While the Sena has denied Mr Chavan’s claim, the BJP has demanded that details of the undertaking be revealed.
Mumbai: Senior Congress minister Ashok Chavan has again created a flutter by saying that the Shiv Sena had given a written undertaking to Congress president Sonia Gandhi while forming the tripartite Maharashtra Vikas Aghadi (MVA) government in the state. While the Sena has denied Mr Chavan’s claim, the BJP has demanded that details of the undertaking be revealed.
At a meeting in Nanded Sunday, Mr Chavan said that Mrs Gandhi had given clear guidelines that the state government must work within the framework of the Constitution. “She told us that first, we should get this in writing from the Sena that the government should work within the ambit of the Constitution and should not violate the Constitution preamble. We were told to convey this to Uddhav Thackeray,” he said.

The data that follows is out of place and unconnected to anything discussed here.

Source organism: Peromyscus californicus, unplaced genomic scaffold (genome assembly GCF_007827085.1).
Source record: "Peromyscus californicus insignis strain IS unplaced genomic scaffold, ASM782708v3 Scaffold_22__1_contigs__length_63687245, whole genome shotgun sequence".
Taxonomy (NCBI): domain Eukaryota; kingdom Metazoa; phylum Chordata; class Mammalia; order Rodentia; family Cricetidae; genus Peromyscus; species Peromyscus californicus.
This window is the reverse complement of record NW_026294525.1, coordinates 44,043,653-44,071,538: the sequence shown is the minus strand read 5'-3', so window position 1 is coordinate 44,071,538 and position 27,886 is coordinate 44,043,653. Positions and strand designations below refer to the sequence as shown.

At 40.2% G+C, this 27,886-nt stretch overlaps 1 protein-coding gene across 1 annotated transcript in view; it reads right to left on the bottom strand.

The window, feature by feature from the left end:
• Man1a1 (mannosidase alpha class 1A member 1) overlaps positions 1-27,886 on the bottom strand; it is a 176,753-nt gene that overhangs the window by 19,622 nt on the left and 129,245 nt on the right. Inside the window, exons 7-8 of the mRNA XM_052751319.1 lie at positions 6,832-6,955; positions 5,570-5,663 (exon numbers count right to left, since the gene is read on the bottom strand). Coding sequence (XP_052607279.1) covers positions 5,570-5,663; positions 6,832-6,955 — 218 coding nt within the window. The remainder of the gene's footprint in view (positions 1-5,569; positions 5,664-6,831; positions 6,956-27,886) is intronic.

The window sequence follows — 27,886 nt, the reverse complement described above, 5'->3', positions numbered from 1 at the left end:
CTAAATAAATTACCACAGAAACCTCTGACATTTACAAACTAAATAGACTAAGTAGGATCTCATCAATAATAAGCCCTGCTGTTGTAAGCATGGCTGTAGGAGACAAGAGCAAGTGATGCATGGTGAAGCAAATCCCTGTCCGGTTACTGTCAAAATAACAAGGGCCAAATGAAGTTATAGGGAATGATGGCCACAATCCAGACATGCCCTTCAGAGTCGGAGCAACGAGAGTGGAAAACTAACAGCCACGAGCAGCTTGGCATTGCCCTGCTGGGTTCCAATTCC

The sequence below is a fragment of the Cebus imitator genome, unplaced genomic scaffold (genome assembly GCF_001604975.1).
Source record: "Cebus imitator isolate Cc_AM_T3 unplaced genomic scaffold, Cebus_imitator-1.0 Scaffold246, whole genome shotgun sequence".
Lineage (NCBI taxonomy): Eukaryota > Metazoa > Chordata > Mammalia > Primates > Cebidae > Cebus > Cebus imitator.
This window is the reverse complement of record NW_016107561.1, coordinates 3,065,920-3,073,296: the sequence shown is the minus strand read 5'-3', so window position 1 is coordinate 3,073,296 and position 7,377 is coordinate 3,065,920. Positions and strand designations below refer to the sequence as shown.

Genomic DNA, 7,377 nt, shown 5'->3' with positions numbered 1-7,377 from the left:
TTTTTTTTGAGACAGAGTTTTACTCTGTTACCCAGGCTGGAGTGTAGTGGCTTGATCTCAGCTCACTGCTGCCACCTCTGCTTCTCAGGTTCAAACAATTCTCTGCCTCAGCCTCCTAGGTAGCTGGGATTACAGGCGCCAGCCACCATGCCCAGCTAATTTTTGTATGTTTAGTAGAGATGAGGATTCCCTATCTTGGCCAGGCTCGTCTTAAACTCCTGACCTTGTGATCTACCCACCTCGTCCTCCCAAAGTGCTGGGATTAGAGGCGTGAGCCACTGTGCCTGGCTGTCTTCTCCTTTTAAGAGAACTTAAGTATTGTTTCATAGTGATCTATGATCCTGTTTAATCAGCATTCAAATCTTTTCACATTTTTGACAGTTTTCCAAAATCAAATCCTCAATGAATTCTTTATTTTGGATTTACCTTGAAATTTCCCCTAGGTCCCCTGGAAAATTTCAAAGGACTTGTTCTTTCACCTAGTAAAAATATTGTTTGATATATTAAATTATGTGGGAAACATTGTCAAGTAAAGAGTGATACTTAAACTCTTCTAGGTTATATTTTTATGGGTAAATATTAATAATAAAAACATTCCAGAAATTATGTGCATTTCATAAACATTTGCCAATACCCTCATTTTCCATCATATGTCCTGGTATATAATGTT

The PWD minister said that Mrs Gandhi had also told state Congress leaders that if the government did not function as expected, the party should withdraw from it. “We conveyed the same to Mr Thackeray. He agreed and we agreed to form the government,” he said.
On its part, the Sena made it clear that no such written undertaking was given by the party to the Congress. Senior Sena leader Eknath Shinde said, “The terms and conditions have been specified as per the common minimum programme only. Apart from that, nothing has been given in writing. We are committed to run the government as per the Constitution preamble.”
Meanwhile, former CM and BJP leader Devendra Fadnavis responded to Mr Chavan’s remarks saying that the Sena should clarify about “deals” done before the formation of the MVA government. “If alliance parties don't have faith, why is the Sena in government?” he asked.
Mr Thackeray was sworn in as CM in November last year to head an alliance government with the Congress and NCP after the results of the October 21 Assembly elections failed to throw up a clear winner. The parties then agreed upon a common minimum programme to run the government.